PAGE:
Hardly anyone would try to argue that 2020 was just a typical calendar year. But the disruption experienced during the last year has created ripple effects that are carrying forward into the future.
As we move through 2021, it’s clear the change we all experienced in 2020 has created lasting effects on the consumer landscape. For marketers and advertisers, these changes are important to consider when building campaigns and strategies to engage audiences and generate ROI for your business.
Here’s a look at four big ways the aftershocks of 2020 are dictating consumer trends in 2021—and possibly beyond.
1. Local is important—but not in the way you think.
As the pandemic forced a nationwide shutdown of businesses and industries, consumers in many markets shifted their spending habits to support local businesses over large national chains. Forty-three percent of those consumers say they’re still more likely to buy local than they were during the pandemic.
That’s a strong trend in support of small businesses, but it isn’t consistent across every market. In your specific business location, local business support may vary. Regardless of the level of support you may experience, though, you can still leverage the power of “buy local” customer efforts by reconsidering where that “local” audience is now coming from.
Some of this local targeting may be shaped by how the landscape of your local audience has changed. For businesses that typically cater to consumers working in tall downtown office buildings, for example, your “local” market may look very different from now until the end of the pandemic’s work restrictions. With 53 percent of our own survey respondents still working from home at least part-time, some of your traditional audience may still be absent from your vicinity—which means you may need to target different consumers, and/or different selling and service windows, to accommodate these changing trends.
In addition, supplemental services such as increased delivery, curbside pick-up and quick-ship options can be used to retain customers who might otherwise lose touch with your business due to changed commuting and travel patterns, or a mere lack of visibility of your business. The more you can close that physical gap, the more capable you will be at retaining and even growing your current customer base.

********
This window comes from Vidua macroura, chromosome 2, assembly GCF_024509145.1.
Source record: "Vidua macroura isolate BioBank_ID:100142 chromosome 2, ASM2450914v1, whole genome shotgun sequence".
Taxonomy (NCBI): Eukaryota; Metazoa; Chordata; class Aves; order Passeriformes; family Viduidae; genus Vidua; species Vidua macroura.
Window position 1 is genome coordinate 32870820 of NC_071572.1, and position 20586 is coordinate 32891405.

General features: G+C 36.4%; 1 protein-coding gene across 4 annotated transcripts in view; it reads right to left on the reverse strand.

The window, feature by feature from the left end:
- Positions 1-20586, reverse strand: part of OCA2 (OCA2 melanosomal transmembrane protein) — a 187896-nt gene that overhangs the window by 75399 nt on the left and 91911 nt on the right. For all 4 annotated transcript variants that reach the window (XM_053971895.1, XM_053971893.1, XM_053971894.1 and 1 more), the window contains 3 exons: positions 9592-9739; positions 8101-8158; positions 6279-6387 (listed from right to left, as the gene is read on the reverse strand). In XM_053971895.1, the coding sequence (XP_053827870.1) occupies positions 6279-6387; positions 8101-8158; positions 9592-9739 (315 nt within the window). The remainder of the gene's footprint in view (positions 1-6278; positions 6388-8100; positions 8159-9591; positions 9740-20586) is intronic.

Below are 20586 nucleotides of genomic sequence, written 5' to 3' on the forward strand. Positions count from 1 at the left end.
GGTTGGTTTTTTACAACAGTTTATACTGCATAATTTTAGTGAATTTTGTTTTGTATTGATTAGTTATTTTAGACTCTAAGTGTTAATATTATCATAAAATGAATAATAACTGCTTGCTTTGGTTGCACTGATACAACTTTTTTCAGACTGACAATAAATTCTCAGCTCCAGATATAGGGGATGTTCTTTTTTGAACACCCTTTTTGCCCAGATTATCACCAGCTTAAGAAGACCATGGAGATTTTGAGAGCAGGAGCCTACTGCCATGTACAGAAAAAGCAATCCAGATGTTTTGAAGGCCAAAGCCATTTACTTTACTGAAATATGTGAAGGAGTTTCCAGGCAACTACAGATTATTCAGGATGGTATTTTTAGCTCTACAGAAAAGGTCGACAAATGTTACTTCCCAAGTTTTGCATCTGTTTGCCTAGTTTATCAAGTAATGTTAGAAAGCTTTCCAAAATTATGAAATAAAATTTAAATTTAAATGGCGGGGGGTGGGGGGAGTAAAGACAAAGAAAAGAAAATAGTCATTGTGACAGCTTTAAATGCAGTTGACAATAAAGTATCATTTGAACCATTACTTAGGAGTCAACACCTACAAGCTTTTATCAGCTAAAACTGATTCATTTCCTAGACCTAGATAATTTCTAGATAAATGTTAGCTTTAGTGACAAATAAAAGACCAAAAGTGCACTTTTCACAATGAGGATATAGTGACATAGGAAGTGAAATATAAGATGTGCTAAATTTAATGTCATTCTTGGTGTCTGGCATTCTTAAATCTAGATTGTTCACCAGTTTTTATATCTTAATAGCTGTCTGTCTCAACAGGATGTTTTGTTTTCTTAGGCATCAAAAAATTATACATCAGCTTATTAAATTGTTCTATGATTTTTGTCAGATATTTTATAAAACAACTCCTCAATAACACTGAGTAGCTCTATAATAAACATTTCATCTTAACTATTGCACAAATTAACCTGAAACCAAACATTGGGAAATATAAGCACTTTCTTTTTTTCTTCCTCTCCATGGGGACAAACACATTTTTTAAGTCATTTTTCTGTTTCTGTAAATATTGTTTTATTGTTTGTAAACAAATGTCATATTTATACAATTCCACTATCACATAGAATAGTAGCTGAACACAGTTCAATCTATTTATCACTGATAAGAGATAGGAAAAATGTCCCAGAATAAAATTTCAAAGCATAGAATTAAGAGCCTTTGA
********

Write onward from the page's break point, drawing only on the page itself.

2. Working from home is here to stay—and it’s going to reshape everything.
Work-from-home arrangements aren’t just changing their work arrangements for the short term. At least 41 percent of consumers say they plan to continue working from home at least 50 percent of the time after the pandemic. While this trend can also vary from one market to the next, it’s clear that working-age consumers have discovered a strong inclination for work-from-home arrangements—at least for part of their work week.
Employers continue to develop new solutions and strategies that support remote work, from virtual happy hours to employee morale boosters such as flexible work schedules. This will have implications for a wide range of industries, from transportation to tourism: with more flexible work opportunities, consumer trends around vacations and other consumer travel will continue to change. Changing seasonal travel trends, demand for long weekend vacation destinations, and more.
3. That honey-do list from 2020 may be light on projects.
With the pandemic raging and in-home services hard to safely set up, consumers embraced DIY projects on a level never seen before. Then, as businesses started to open back up, many consumers used the money saved on travel and other expenses, and put those funds toward long-delayed home repairs and renovations.
Now that 2021 has arrived, many of those home projects are taken care of—and consumers don’t have plans to find new projects to spend their money on. Only 42 percent of consumers say they’re likely to spend money on home services, matching the levels seen in 2019.
As a result, home services businesses may need to think up creative campaigns and incentives to increase consumer purchasing within the home services industry.
4. Consumer demand for DTC services is only going to increase.
During the pandemic, direct-to-consumer brands were able to connect with customers and maintain revenue thanks to subscription selling models and direct sales supported by a relatively stable shipping supply chain. As consumers have increased their awareness of both the convenience and cost-efficiency of these services, they’re expected to continue looking for retail shopping options that forego traditional models in favor of direct sales.
Even as businesses return to normal operations, local companies that can compete with the benefits of DTC competitors—through automated reordering, home delivery, same-day delivery and other friction-free services—may have an easier time building up their customer base and leveraging this trend to strengthen their local brand.
As consumer trends evolve, forward-thinking businesses should develop ad messaging and campaigns that speak to these emerging interests. Contact us today to see how a digital ad partner can help you stay ahead of the curve.